International Arbitration and Domestic Laws: A Symbiotic Interaction?

  • Gustavo Moser
Part of the The World of Small States book series (WSS, volume 3)


A symbiotic relationship is a biological interaction, optional or obligatory, as the case may be, where dissimilar organisms cooperate with each other to survive or improve their ‘life quality’. In such a relationship, both organisms benefit from this interaction, which could be termed a “win-win” scenario. If we take this analogy and transpose it to international arbitration and governing contract law, these questions may come to mind: how much weight is attributed to arbitration and governing contract law choices in cross-border transactions? How is this relationship nurtured? Is it nurtured at all? Is there any connection between arbitration and choice of law of which we should be aware?


  1. Dixit A (2003) Arbitration and Information. Working Paper, Princeton UniversityGoogle Scholar
  2. Hermalin B, Katz A, Craswell R (2007) The law and economics of contracts. In: Polinsky A, Shavell S (eds) Handbook of law and economics. Elsevier, New York, pp 3–138Google Scholar
  3. Lew QC, Julian DM (2006) Achieving the dream: autonomous arbitration. Arbitr Int 22(2):179–204CrossRefGoogle Scholar
  4. Mackaay E, Rosseau S (2008) Analyse Économique du Droit. Dalloz, ParisGoogle Scholar
  5. McConnaughay PJ (1998) Risks and virtues of lawlessness: a second look at international commercial arbitration. Northwest Univ Law Rev 93:453–524Google Scholar
  6. Moser LGM (2010) Arbitragem em contratos empresariais: redução de custos e eficiência da transação. Revista de Direito Empresarial (RDE) 13:33–55Google Scholar
  7. Moser LGM (2015) Parties’ preferences in international sales contracts: an empirical analysis of the choice of law. Unif Law Rev 20(1):19–55CrossRefGoogle Scholar
  8. Moser LGM (2016) Arbitration and choice of law in cross-border transactions: a potential interplay? ASA Bull 34:95–111Google Scholar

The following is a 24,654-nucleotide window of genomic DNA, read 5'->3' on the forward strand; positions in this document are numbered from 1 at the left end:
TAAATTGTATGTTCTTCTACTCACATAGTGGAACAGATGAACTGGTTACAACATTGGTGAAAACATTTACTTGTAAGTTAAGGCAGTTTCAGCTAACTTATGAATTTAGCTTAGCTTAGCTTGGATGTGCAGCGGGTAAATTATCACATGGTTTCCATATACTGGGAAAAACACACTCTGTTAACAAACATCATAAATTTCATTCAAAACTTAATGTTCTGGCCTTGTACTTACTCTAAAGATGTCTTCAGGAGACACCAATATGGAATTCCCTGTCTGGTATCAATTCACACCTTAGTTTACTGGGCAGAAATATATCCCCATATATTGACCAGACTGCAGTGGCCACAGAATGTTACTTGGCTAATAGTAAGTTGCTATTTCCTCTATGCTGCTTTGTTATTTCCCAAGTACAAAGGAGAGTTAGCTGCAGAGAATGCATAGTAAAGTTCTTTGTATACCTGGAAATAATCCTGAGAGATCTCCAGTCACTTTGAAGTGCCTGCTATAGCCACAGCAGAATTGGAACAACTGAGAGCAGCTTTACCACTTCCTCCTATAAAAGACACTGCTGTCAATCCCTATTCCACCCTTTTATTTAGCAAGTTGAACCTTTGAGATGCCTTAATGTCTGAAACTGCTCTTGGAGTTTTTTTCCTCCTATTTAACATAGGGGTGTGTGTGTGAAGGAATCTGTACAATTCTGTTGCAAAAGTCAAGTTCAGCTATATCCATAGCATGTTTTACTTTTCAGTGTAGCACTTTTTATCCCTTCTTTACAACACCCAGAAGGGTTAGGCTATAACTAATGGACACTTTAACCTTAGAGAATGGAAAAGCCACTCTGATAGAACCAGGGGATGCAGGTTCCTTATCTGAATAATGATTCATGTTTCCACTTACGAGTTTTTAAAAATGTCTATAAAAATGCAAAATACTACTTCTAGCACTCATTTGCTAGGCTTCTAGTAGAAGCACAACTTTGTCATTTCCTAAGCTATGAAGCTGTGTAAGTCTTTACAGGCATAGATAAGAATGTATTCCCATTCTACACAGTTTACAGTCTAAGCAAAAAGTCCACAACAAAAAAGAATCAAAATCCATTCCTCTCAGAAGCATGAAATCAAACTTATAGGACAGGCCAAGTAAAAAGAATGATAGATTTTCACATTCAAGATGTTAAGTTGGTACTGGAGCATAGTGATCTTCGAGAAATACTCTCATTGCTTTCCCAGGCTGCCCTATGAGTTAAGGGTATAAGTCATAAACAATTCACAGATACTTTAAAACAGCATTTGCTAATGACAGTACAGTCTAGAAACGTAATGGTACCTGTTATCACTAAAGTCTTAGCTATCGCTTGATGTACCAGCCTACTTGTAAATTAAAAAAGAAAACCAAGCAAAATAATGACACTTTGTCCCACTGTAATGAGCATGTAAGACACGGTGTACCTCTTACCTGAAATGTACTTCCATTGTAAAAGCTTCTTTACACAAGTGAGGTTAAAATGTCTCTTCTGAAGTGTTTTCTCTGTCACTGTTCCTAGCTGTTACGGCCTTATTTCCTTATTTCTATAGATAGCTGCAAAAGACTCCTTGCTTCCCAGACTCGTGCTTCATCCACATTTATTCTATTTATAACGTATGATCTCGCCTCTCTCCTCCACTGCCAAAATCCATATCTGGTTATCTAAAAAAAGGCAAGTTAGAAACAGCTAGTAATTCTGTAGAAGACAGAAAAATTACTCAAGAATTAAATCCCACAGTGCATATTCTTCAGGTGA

9. Moss GC (2005) Can an arbitral tribunal disregard the choice of law made by the parties? Stockh Int Arbitr Rev 8–20Google Scholar
  10. Oppetit B (1998) Théorie de l’Arbitrage. Press Universitaires de France, ParisGoogle Scholar
  11. Park W (2010) Arbitrators and accuracy. J Int Dispute Settlement 1(1):25–53CrossRefGoogle Scholar
  12. Park W (2014) The Predictability Paradox – Arbitrators and Applicable Law. Dossier of the ICC Institute of World Business Law: The Application of Substantive Law by International Arbitrators 60–70Google Scholar
  13. Perret F (2014) Resolving Conflicts between Contractual Clauses and Specific Rules of the Governing Law – Strict Application of the Law or Flexible Approach. Dossier of the ICC Institute of World Business Law: The Application of Substantive Law by International Arbitrators 109–111Google Scholar
  14. Pinsent Masons (2016) Pre-empting and Resolving Technology, Media and Telecoms Disputes; International Dispute Resolution Survey. (Last accessed 27 July 2017)
  15. Posner R (2004) The law and economics of contract interpretation. Univ Chicago Law Econ, Olin Working Paper No. 229Google Scholar
  16. PricewaterhouseCoopers (2006) International arbitration: Corporate attitudes and practices. (Last accessed 26 July 2017)
  17. PricewaterhouseCoopers (2008) International Arbitration: Corporate attitudes and practices. (Last accessed 26 July 2017)
  18. PricewaterhouseCoopers (2013) Corporate choices in International Arbitration; Industry perspectives. (Last accessed 27 July 2017)
  19. Savare M (2004) Clauses in conflict: can an arbitration provision eviscerate a choice-of-law clause. Seton Hall Law Rev 35:597–611Google Scholar
  20. Schwartz A, Scott RE (2003) Contract theory and the limits of contract law. Yale Law J 113:540–596CrossRefGoogle Scholar
  21. Schwenzer I, Hachem P (2009) The CISG: successes and pitfalls. Am J Comp Law 57:465CrossRefGoogle Scholar
  22. Shavell S (2003) Economic analysis of contract law. Harvard Law and Economics Discussion Paper no 403Google Scholar
  23. Vogenauer S (2013) Regulatory competition through choice of contract law and choice of forum in Europe: theory and evidence. Eur Rev Priv Law 21:13–78Google Scholar
  24. White and Case (2010) International Arbitration Survey: Choices in International Arbitration. (Last accessed 27 July 2017)
  25. White and Case (2015) International Arbitration Survey: Improvements and Innovations in International Arbitration. (Last accessed 27 July 2017)

Copyright information

© Springer International Publishing AG, part of Springer Nature 2018

Authors and Affiliations

  • Gustavo Moser
    • 1
  1. 1.London Court of International ArbitrationLondonUK

Personalised recommendations